Christmas card chores can feel overwhelming if done in a big gulp by a single hand. Spread the joy with a Christmas card round robin!
Draft all family members for the job, and divide cards among them. Each member starts with a different section of the list, writing a brief greeting. When finished, hand the card along the table to the next person, who adds his or her own greeting.
Christmas music and special snacks make the effort special, and sharing makes it fun. Season's greetings!
Smart tips can make it easier to address, write and send Christmas cards. Try these ideas to keep the cheerful in the chore:
Christmas Card Tip: Many Hands!
Involve the whole family when signing and addressing Christmas cards. Divide cards between spouses and older children, or do a quick round robin, with each family member adding a short line to each card. Many hands make light work--and ease the writers' cramp!!
Christmas Card Tip: Break It Down!
Break card chores down into do-able segments. Penning three or four greetings every day or so yields a livelier correspondence-and is a lot easier on the pensmanship than signing a hundred cards in a single frenzied sitting.
Christmas Card Tip: Harness Computer Power
With computer use on the rise, few subjects stir as much Christmas controversy as using technology to simplify seasonal greetings. Should we use a computer to address the cards? Write a Christmas letter on inkjet letterhead? What about pre-printed signatures? Is it okay to use e-mail to send holiday greetings? Get some answers here:
To send season's greetings--and not lose track of family, friends or your sanity--it's time to begin a Christmas card list. Whether you'll send Christmas cards, holiday letters, or transmit season's greetings by e-mail, starting early saves last-minute holiday stress.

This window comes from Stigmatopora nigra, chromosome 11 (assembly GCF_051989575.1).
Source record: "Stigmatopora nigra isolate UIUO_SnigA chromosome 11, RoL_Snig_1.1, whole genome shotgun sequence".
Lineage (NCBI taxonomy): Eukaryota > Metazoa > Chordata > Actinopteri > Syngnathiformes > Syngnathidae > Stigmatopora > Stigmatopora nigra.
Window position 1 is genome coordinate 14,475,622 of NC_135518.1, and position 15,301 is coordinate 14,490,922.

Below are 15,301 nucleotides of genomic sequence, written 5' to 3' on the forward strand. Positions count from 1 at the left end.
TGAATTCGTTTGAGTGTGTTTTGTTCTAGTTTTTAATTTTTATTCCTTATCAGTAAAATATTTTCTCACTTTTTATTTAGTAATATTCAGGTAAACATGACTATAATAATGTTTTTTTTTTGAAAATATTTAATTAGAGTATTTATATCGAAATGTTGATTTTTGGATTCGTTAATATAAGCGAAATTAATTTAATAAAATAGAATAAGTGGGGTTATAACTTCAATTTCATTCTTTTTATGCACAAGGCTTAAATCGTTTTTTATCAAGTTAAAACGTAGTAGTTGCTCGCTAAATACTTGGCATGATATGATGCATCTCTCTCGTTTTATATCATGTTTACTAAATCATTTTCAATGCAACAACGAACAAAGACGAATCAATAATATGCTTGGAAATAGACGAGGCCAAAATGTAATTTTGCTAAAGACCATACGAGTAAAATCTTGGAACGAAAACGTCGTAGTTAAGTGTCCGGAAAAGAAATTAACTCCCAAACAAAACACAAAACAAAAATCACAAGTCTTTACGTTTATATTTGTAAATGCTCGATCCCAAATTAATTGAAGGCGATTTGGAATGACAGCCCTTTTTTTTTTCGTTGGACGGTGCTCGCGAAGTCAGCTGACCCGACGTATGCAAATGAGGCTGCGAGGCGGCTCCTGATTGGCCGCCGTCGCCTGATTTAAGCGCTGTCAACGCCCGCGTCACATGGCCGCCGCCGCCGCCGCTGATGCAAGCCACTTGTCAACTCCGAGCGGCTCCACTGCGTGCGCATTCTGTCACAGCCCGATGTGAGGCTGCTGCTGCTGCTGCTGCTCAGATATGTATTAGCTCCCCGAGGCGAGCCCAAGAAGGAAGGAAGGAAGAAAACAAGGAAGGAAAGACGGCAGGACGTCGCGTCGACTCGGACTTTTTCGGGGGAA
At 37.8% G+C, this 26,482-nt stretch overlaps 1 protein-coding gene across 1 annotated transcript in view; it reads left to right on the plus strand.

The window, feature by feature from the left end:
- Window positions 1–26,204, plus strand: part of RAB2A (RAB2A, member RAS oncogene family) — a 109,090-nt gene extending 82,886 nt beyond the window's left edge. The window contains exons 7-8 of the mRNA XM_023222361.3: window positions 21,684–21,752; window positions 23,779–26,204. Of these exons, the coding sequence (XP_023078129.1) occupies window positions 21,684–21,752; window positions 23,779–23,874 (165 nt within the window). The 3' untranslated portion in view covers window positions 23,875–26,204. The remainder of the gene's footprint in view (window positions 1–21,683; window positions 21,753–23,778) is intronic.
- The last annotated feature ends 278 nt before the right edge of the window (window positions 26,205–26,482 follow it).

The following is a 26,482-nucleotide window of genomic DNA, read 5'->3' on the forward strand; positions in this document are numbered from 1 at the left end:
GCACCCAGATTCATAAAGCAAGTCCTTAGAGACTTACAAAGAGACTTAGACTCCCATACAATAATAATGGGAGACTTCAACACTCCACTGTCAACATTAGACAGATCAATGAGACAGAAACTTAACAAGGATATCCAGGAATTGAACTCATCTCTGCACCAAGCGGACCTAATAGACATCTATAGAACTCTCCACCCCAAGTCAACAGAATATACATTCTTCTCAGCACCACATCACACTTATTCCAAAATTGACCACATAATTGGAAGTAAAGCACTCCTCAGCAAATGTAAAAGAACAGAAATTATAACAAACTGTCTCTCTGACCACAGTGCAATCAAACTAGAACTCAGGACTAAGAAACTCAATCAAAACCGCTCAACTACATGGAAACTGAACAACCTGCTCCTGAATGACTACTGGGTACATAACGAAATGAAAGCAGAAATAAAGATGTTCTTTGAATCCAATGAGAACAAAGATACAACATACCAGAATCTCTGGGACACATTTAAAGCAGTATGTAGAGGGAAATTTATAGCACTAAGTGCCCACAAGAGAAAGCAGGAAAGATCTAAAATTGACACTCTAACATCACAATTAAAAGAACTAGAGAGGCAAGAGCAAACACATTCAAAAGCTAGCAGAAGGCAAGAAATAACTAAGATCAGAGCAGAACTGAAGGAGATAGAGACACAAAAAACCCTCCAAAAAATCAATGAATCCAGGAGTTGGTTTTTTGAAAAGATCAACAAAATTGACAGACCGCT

Whether you print a Christmas card list or generate your list via computer power, start checking your list now. Tracking cards sent and received will bring a breath of blessed calm during the height of the holiday season.
It's November--and holiday cards and letters will be flying soon. Will your family send Christmas letters this year?
If so, it's time to begin drafting your holiday masterpiece. Set aside a few minutes to make notes for the year's Christmas letter. Beginning early makes it easier to keep your letter clever, light and entertaining--and allows you to consult with other family members about the year's high points.
Want your holiday letters to stand out from the seasonal crowd? Try these tips for sparkling holiday letters:
Repeat after me: "This year, I won't be wrapping gifts at midnight on Christmas Eve!"
If there's a single most-underestimated holiday chore, it's gift wrapping. Supplies lie scattered throughout the house, while space and privacy are hard to come by. Translation: late-night Christmas Eve wrapping sessions.
Not this year! We're going to lick the wrapping problem at the outset, by setting up a wrap and mail activity center. With workspace, tools and supplies at hand, it’s easy to wrap as you go—and enjoy the task, without grump, grumble or hurry.
Holiday stamps will be available soon from the United States Postal Service. Buy stamps early, and you'll have your choice of seasonal designs.
Better still, buy stamps online from USPS.com. Holiday stamps are now available for pre-order! For a $1.00 service fee, stamps will be delivered to your mailbox. Standing in line at the Post Office is one holiday tradition that deserves to fall by the wayside.
While you're at the USPS.com site, consider ordering free mailing supplies. Flat rate envelopes and boxes can be delivered to your door, and they're ideal for shipping Christmas baked goods and small gifts. Oh, and did we mention that they're free?
Cleaning out the refrigerator is a great time to track actual consumption. Food items that are thrown away signal that you're overbuying at the supermarket. Scale back--or cut out--these items on your next shopping trip ... and save.